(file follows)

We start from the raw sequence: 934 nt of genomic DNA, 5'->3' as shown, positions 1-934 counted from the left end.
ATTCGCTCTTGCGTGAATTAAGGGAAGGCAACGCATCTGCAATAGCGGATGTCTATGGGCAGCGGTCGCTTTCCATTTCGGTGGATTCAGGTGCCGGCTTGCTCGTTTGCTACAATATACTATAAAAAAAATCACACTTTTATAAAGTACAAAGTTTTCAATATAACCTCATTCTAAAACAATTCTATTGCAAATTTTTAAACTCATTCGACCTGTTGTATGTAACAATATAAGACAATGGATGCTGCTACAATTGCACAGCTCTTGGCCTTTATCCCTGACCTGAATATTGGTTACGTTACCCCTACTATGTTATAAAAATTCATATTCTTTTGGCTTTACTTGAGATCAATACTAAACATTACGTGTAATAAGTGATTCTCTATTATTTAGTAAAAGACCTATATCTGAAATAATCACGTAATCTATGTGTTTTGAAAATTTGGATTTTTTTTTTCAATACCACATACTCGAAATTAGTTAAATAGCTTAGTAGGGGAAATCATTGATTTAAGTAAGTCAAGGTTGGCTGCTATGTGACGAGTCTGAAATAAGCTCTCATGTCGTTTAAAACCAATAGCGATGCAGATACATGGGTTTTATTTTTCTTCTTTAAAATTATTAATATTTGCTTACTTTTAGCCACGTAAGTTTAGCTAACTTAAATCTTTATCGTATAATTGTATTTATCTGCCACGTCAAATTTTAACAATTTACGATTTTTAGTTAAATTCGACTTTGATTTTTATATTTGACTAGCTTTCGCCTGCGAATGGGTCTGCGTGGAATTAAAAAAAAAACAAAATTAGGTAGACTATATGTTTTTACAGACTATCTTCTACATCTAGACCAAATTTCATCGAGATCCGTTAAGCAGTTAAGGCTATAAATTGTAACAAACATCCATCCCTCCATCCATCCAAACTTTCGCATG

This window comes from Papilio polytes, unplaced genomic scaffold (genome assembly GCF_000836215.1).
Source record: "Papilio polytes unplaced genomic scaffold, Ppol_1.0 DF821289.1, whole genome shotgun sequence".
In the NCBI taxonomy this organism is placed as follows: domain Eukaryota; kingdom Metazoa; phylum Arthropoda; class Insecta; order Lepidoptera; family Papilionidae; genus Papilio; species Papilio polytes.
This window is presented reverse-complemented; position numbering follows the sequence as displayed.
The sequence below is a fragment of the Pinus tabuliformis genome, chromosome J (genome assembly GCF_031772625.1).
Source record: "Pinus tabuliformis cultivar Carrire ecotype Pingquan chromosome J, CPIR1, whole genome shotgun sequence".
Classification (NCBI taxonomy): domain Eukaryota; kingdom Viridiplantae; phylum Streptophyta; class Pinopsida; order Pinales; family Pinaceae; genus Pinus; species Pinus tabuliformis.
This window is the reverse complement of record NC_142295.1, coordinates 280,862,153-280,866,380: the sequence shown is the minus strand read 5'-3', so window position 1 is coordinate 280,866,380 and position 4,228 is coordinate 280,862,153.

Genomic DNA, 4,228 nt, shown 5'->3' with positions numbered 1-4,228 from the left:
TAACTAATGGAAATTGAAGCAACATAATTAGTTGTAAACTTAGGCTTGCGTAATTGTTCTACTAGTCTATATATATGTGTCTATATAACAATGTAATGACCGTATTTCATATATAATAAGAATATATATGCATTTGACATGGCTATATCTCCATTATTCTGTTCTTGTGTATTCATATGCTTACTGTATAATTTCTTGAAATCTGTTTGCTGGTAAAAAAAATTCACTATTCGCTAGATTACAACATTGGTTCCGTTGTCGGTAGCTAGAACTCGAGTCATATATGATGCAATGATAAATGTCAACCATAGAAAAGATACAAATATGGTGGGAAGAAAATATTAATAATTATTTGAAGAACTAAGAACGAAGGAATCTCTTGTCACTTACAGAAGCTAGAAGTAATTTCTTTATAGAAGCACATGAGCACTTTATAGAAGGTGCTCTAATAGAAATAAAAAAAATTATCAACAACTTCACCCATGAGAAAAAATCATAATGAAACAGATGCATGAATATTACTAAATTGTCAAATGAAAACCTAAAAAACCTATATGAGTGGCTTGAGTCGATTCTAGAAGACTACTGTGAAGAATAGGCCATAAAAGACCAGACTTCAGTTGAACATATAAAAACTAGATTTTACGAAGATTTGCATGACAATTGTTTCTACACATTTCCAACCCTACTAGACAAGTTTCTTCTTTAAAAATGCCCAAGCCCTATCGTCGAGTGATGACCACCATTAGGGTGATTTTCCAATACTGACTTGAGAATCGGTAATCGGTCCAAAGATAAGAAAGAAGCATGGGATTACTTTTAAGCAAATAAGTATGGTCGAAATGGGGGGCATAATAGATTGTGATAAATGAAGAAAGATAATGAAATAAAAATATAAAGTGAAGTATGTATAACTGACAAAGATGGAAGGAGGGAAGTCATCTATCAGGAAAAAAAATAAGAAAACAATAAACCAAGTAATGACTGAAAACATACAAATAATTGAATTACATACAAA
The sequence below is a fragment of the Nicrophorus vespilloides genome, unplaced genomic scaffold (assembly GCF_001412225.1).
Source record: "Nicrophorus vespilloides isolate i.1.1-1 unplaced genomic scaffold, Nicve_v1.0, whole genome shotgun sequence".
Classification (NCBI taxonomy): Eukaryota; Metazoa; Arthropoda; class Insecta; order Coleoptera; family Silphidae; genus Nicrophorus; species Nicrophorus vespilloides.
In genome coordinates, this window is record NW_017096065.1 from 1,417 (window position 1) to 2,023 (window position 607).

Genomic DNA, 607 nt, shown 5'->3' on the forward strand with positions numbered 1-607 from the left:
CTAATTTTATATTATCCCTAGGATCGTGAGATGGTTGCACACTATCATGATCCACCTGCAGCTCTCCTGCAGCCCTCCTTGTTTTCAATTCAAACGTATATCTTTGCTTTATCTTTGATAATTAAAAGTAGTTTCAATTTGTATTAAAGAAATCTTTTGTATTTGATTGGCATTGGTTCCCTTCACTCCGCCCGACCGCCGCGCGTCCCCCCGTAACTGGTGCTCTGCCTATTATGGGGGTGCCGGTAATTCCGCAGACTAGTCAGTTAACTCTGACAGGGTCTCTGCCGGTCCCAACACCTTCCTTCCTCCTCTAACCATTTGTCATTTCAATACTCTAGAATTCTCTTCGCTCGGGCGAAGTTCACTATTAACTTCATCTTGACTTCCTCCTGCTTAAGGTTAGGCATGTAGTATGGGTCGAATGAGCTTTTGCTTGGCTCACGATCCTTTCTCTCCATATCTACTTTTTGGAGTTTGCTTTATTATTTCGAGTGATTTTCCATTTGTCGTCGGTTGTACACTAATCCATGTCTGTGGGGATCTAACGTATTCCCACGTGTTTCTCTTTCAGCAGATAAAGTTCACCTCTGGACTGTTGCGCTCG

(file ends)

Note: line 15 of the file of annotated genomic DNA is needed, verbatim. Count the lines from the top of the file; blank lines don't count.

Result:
Classification (NCBI taxonomy): Eukaryota; Metazoa; Arthropoda; class Insecta; order Coleoptera; family Silphidae; genus Nicrophorus; species Nicrophorus vespilloides.